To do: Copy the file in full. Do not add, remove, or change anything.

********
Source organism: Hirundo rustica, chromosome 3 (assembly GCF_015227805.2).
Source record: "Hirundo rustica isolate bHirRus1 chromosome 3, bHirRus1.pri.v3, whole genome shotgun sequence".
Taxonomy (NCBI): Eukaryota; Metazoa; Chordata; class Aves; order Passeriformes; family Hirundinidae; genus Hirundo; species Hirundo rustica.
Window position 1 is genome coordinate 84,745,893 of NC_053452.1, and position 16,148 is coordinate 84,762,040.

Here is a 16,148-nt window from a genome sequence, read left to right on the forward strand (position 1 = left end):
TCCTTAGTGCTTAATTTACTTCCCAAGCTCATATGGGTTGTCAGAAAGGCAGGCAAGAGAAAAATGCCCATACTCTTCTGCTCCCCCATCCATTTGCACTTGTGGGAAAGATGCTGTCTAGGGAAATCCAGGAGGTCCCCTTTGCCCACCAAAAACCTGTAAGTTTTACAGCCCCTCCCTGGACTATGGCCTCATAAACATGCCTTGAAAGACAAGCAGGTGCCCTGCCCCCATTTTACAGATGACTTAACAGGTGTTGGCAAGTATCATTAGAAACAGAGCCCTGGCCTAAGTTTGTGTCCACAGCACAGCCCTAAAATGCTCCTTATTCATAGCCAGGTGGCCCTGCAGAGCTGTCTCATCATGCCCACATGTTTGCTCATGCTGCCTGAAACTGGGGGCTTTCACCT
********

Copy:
Source organism: Hirundo rustica, chromosome 3 (assembly GCF_015227805.2).
Source record: "Hirundo rustica isolate bHirRus1 chromosome 3, bHirRus1.pri.v3, whole genome shotgun sequence".
Taxonomy (NCBI): Eukaryota; Metazoa; Chordata; class Aves; order Passeriformes; family Hirundinidae; genus Hirundo; species Hirundo rustica.
Window position 1 is genome coordinate 84,745,893 of NC_053452.1, and position 16,148 is coordinate 84,762,040.

Here is a 16,148-nt window from a genome sequence, read left to right on the forward strand (position 1 = left end):
TCCTTAGTGCTTAATTTACTTCCCAAGCTCATATGGGTTGTCAGAAAGGCAGGCAAGAGAAAAATGCCCATACTCTTCTGCTCCCCCATCCATTTGCACTTGTGGGAAAGATGCTGTCTAGGGAAATCCAGGAGGTCCCCTTTGCCCACCAAAAACCTGTAAGTTTTACAGCCCCTCCCTGGACTATGGCCTCATAAACATGCCTTGAAAGACAAGCAGGTGCCCTGCCCCCATTTTACAGATGACTTAACAGGTGTTGGCAAGTATCATTAGAAACAGAGCCCTGGCCTAAGTTTGTGTCCACAGCACAGCCCTAAAATGCTCCTTATTCATAGCCAGGTGGCCCTGCAGAGCTGTCTCATCATGCCCACATGTTTGCTCATGCTGCCTGAAACTGGGGGCTTTCACCT